Gesture Comprehension Study

Posted May 10th, 2010 at 10:16 am.

Carolyn Theresa Dahlgren

Dr. Robert Wozniak

I am working with a graduate student, Kristin Kopple, on a research project that is investigating gesture comprehension in young children. We are under the supervision of Professor Robert Wozniak. This research delves into overarching inquiries about child development. The participants for the study are 2½ and 3½ year old children recruited from local schools, daycares, and acquaintances in the suburban and urban area. Parental consent is a required before any experimental sessions. The main questions that we are investigating are: whether children in these age groups comprehend gestures and whether comprehensions differ depending on the type of gesture, specifically Body-Part-as-Object gestures (BPO) or Imagined Object gestures (IO).

Each subject completes a gesture comprehension task that has been designed for this study. The task begins with a spontaneous behavior phase designed to acclimate the subject to the experiment and to introduce him/her to the target and distractor objects used during the experiment. During the course of the experiment, these objects are placed into a cloth-covered, 19’’ x 19’’ Plexiglas cube which has been subdivided into four equal compartments. The child is asked to retrieve an object from one of these chambers. After the spontaneous behavior phase of four trials, the child begins a baseline phase where he/she is asked to retrieve a specific object. During the baseline phase, the subjects are not corrected if they do not retrieve the target object. After the baseline phase, subjects begin either a training phase for a filler task. In the training phase, subjects are asked, through gestures, to retrieve target objects. IO gestures are used for half of the participants, the other half are shown BPO gestures. In the filler task, participants are verbally asked to retrieve these target objects. During both of these phases, the participants are asked to try again when they do not retrieve the target object. After the training or filler tasks, both groups enter the post-test phase where they are asked to retrieve the objects through gesture. Finally, there is then a verbal comprehension check where participants are verbally asked to retrieve the target objects. During the gesture task, we record which objects the participants retrieve. Any spontaneous gesturing, mimicking or verbal labeling is also recorded. The sessions are video tapped to help code the data. In addition to this, we also collect demographic data and, using the MacArthur-Bates Communicative Development Inventory for Words and Sentences and for Words and Gestures, information about individual language and gesture development to help us analyze our observations.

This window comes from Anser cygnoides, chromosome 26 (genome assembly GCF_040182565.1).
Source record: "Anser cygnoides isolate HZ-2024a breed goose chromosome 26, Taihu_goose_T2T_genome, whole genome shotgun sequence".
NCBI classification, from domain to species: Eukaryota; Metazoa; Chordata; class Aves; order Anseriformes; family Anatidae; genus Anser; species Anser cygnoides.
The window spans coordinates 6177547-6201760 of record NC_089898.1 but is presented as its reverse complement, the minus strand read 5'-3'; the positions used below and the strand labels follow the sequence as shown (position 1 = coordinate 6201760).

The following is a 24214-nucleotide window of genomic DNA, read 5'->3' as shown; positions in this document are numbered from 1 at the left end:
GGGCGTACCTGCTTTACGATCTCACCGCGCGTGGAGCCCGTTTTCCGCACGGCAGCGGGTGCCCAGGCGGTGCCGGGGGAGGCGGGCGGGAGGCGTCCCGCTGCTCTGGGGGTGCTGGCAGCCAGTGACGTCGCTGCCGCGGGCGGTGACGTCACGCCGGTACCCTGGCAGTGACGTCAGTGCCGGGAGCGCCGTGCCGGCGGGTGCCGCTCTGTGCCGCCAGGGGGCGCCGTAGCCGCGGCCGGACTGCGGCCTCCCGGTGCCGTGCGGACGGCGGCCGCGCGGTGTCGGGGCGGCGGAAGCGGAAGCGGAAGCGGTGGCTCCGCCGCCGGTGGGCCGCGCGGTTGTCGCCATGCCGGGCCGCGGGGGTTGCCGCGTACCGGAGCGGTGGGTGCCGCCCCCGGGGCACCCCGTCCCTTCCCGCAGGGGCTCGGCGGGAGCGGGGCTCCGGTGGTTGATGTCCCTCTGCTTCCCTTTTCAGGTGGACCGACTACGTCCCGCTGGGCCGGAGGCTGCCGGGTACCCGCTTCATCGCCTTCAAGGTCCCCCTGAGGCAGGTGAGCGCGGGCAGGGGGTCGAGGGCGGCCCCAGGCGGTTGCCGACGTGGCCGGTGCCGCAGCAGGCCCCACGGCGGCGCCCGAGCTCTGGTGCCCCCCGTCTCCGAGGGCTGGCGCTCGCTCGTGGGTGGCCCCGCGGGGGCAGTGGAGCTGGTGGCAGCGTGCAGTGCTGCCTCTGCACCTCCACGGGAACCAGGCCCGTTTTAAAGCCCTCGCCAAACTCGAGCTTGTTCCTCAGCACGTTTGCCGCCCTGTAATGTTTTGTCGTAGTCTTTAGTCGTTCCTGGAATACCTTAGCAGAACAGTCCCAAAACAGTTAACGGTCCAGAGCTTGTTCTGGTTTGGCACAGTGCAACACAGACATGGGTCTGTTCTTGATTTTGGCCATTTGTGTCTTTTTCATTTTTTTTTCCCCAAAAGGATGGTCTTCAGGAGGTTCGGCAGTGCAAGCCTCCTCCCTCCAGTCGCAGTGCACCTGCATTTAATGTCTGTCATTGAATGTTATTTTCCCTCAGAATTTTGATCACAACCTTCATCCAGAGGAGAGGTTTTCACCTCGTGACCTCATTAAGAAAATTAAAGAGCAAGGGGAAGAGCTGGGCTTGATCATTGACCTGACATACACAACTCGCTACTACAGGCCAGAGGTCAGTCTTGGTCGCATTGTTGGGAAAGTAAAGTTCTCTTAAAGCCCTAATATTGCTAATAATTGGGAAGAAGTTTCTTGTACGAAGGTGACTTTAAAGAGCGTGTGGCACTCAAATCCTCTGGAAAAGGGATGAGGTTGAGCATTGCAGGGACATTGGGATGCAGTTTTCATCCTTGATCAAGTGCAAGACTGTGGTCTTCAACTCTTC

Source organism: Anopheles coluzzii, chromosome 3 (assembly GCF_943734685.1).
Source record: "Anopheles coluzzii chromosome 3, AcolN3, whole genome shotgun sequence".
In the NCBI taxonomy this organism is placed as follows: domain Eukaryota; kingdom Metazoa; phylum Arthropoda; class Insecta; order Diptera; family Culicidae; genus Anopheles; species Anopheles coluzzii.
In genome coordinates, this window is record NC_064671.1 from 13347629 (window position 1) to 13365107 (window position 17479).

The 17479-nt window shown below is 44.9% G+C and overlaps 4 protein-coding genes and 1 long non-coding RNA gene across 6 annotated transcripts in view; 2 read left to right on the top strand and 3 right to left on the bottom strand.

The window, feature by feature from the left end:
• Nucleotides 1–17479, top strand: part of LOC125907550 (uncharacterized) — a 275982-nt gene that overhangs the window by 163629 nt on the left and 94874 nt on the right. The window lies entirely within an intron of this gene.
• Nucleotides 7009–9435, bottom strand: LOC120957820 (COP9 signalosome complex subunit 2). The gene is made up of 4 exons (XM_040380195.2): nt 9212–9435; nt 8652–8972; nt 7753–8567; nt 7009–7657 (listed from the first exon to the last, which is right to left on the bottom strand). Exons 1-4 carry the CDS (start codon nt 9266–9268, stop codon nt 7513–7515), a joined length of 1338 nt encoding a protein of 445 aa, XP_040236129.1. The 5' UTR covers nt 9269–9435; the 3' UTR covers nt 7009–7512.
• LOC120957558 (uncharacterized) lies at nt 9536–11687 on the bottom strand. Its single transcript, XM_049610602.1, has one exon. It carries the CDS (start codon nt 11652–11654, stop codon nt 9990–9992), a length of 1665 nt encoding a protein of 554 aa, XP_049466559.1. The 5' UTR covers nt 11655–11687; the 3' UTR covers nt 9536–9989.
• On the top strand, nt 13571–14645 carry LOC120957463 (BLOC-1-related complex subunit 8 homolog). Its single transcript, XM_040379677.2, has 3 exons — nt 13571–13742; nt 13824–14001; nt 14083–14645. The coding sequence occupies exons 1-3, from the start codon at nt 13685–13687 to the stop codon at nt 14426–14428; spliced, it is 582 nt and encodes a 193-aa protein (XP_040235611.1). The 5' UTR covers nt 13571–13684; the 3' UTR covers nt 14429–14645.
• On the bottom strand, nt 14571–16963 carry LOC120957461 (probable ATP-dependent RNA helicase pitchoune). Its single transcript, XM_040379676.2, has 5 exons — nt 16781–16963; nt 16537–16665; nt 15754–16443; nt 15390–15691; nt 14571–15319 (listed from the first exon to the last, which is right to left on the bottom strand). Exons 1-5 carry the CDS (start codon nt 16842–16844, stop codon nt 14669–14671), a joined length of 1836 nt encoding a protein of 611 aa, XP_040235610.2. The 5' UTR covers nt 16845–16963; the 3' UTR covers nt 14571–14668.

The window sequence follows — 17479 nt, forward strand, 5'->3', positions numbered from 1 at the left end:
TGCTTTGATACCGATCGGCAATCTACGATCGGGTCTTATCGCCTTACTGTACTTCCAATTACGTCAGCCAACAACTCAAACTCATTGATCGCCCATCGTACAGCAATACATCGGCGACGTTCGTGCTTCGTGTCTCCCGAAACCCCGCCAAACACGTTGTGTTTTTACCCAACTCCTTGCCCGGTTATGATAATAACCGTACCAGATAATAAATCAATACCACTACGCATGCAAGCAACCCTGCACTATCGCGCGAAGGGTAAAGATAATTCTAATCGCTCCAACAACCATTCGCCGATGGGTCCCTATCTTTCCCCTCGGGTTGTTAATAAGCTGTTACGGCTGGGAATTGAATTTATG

This study is in its initial phase; we still have to collect most of our data. However, judging from the preliminary data, both groups of children, the 2½ and 3½ year olds, have done poorly on the task. Projected reasons for the inability of the younger groups would be lack of attention span, memory difficulties, and the inability to suppress impulses.

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